In the “C2C Update” article above, the first Practical Exercise which will actually pair up Shepherds and serving Chaplains who are in the C4 Advanced Course was mentioned.  The second C2C Practical Exercise was also mentioned.  This exercise will be different because it will occur at an installation monthly UMT Meeting.  We will choose a specific installation.  The Chaplains and Chaplain Assistants attending the Monthly UMT Meeting will be given the contact information of Shepherds and Elders.  They will be responsible for making contact with their assigned Shepherd or Elder and the mentoring process will begin between the paired individuals.  There will not be a prescribed method for communication.  Email, phone calls, blogs, Twitter, Facebook is all possible.  If the Shepherd or Elder is near an installation where their mentee is assigned, personal face-to-face meetings over a cup of coffee, etc. will also be appropriate.  It will be up to the mentee and the Shepherd or Elder to determine the best way to communicate.

NEED C2C Volunteers

NEED C2C Volunteers

We will be conducting the first practical exercise for the Shepherds and Elders in the C2C Program in November (dates to be determined). See the above article “C2C Update.”  If the first two practical exercise were to be conducted today we would have only 1/3 of the Shepherds we need and 1/10 the number of Elders we would need.   All of you know what a great opportunity this is to provide support, encouragement, and support  for our serving Chaplains and Chaplain Assistants and our DREs.   If you haven’t signed up, please do so immediately.  It’s easy!  Go to our Regimental Website, click on the C2C page at the top of the home page, complete the registration form and you become a Shepherd or Elder.  www.chaplainregiment.org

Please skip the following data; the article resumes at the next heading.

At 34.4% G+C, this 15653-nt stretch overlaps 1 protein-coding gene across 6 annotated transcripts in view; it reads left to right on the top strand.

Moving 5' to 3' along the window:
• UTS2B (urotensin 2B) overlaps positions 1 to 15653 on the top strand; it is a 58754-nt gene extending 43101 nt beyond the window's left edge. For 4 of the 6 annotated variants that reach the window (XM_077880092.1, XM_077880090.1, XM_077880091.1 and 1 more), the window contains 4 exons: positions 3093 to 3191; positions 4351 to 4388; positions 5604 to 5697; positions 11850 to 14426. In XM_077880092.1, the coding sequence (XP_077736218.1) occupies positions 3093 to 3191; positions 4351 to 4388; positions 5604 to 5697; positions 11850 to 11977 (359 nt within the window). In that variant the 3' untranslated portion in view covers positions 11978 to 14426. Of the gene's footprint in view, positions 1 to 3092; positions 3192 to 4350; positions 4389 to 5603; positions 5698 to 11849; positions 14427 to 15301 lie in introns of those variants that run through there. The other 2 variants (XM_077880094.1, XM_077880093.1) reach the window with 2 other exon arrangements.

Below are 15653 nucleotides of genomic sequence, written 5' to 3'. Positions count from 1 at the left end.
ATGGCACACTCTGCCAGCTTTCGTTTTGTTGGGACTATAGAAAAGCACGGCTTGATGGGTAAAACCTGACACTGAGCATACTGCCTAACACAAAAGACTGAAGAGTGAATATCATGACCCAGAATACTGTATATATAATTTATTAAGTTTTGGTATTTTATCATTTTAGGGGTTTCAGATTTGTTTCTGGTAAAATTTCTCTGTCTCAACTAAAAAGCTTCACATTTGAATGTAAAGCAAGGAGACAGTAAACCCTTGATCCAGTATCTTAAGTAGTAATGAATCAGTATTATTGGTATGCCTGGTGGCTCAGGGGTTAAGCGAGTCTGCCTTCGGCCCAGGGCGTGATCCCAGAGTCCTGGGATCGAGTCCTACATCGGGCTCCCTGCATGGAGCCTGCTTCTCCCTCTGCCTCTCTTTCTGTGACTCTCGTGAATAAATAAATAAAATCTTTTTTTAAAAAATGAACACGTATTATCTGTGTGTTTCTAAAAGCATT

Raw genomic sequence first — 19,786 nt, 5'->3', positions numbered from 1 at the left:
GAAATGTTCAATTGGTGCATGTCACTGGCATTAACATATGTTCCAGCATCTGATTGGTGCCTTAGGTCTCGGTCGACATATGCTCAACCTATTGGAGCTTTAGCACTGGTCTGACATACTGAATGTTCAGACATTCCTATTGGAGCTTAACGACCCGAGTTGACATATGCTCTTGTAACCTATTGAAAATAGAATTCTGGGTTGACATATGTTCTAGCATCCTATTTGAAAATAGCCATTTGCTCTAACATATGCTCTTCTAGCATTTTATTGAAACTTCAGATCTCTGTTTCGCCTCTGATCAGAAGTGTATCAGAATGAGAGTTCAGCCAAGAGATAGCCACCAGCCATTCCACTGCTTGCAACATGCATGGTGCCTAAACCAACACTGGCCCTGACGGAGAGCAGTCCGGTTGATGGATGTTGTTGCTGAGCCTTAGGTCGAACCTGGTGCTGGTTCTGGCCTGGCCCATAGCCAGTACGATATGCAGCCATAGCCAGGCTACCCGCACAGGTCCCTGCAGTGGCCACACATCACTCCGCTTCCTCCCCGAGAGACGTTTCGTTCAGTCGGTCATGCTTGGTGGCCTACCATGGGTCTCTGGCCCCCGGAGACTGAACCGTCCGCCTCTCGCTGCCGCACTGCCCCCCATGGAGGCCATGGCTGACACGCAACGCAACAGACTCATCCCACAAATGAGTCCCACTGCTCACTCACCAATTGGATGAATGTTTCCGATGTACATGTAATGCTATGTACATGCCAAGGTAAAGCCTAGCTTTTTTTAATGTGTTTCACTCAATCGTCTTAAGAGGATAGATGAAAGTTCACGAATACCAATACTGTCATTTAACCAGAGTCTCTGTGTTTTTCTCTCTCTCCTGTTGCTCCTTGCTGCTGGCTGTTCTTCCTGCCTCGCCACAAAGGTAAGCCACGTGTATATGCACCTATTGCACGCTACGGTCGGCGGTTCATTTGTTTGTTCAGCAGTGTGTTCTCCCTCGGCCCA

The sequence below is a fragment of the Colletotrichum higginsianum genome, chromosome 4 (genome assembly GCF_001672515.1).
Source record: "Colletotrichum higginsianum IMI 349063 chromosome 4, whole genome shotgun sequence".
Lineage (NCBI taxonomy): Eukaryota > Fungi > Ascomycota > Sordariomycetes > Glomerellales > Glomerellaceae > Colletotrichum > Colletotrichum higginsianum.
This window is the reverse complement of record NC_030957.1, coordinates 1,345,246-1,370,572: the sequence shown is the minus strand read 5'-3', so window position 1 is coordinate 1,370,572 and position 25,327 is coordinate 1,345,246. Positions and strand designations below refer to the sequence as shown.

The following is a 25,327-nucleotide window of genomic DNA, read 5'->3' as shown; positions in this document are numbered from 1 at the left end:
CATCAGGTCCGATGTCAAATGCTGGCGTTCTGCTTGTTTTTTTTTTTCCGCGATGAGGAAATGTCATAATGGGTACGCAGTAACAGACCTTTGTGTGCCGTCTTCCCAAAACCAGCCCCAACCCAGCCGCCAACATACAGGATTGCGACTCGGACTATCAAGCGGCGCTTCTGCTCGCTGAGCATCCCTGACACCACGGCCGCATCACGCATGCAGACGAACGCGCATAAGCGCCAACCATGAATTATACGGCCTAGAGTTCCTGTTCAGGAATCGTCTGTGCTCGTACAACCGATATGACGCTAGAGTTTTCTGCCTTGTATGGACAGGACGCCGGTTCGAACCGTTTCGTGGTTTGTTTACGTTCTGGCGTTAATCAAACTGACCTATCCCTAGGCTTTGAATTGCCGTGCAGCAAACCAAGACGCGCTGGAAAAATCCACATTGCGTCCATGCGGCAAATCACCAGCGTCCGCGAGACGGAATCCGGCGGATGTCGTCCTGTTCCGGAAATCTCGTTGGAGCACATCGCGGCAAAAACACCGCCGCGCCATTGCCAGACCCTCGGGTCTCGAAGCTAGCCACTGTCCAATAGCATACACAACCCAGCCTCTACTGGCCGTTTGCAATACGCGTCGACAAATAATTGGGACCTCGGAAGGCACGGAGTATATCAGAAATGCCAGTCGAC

Maybe you can do one more thing that will help to grow our numbers.  Talk to three or more of your chaplain or chaplain assistant friends and encourage them to join.  You can explain how easy it is for them to register and, more importantly, give them an opportunity to serve and support our Chaplain Corps.  Our serving Chaplains and Chaplain Assistants need your support.

SECOND C2C PRACTICAL EXERCISE

In the “C2C Update” article above, the first Practical Exercise which will actually pair up Shepherds and serving Chaplains who are in the C4 Advanced Course was mentioned.  The second C2C Practical Exercise was also mentioned.  This exercise will be different because it will occur at an installation monthly UMT Meeting.  We will choose a specific installation.  The Chaplains and Chaplain Assistants attending the Monthly UMT Meeting will be given the contact information of Shepherds and Elders.  They will be responsible for making contact with their assigned Shepherd or Elder and the mentoring process will begin between the paired individuals.  There will not be a prescribed method for communication.  Email, phone calls, blogs, Twitter, Facebook is all possible.  If the Shepherd or Elder is near an installation where their mentee is assigned, personal face-to-face meetings over a cup of coffee, etc. will also be appropriate.  It will be up to the mentee and the Shepherd or Elder to determine the best way to communicate.